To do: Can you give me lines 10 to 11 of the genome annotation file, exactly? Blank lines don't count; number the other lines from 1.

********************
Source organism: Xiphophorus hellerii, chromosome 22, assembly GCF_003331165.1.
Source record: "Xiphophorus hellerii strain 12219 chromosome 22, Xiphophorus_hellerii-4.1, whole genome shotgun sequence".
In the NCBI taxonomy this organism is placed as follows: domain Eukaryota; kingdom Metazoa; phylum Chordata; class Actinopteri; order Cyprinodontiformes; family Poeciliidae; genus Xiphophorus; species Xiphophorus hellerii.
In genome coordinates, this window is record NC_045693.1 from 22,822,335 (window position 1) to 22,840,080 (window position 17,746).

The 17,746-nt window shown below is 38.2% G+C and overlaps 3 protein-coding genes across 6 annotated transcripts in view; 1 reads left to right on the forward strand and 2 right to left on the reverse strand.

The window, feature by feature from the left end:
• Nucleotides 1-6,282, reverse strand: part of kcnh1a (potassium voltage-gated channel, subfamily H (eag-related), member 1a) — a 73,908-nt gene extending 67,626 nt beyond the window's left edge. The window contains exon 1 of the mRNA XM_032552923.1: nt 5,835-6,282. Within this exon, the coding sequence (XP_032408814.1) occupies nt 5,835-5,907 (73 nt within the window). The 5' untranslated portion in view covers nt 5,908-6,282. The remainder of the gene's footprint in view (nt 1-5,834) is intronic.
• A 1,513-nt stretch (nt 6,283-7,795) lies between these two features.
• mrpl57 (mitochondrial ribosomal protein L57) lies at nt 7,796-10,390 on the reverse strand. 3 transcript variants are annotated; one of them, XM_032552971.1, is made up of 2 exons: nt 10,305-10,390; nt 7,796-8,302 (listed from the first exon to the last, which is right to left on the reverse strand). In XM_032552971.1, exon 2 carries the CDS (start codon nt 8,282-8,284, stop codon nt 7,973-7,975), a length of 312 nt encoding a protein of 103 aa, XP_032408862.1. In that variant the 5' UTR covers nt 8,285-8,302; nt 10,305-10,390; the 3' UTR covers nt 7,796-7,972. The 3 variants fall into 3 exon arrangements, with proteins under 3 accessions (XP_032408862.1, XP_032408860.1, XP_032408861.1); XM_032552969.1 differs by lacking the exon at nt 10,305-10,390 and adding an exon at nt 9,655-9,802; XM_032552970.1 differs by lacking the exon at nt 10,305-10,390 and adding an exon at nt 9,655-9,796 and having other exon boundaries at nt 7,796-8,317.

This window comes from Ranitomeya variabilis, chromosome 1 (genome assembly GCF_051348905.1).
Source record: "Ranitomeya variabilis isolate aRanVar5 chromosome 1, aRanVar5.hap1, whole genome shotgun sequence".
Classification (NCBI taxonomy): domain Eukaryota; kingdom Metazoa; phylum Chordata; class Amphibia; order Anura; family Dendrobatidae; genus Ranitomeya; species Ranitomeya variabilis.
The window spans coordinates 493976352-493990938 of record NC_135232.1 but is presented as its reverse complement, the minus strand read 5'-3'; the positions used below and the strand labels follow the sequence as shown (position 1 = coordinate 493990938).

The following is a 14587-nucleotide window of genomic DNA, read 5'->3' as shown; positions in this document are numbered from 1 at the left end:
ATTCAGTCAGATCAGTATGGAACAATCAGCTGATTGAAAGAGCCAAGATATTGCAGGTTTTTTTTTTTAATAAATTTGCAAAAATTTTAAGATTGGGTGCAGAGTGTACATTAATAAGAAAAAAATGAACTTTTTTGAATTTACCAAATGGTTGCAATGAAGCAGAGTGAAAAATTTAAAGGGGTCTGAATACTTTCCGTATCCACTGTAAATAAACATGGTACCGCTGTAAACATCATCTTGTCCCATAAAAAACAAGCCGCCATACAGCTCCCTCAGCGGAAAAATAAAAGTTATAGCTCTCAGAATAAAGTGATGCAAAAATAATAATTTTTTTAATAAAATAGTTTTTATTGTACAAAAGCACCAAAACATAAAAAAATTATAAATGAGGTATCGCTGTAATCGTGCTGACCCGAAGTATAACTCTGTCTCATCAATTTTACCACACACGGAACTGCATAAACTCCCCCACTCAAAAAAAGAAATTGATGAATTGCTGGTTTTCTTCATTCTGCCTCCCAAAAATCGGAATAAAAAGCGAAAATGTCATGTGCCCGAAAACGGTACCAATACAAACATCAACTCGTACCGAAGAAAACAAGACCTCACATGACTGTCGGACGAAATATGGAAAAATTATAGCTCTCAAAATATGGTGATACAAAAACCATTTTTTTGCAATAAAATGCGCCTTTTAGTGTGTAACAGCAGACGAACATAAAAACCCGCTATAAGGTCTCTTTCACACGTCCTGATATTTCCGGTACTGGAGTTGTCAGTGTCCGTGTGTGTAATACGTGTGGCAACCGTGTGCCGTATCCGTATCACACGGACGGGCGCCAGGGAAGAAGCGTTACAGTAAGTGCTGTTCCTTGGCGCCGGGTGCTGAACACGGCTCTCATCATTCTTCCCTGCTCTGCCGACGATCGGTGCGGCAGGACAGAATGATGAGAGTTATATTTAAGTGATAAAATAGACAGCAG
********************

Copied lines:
This window comes from Ranitomeya variabilis, chromosome 1 (genome assembly GCF_051348905.1).
Source record: "Ranitomeya variabilis isolate aRanVar5 chromosome 1, aRanVar5.hap1, whole genome shotgun sequence".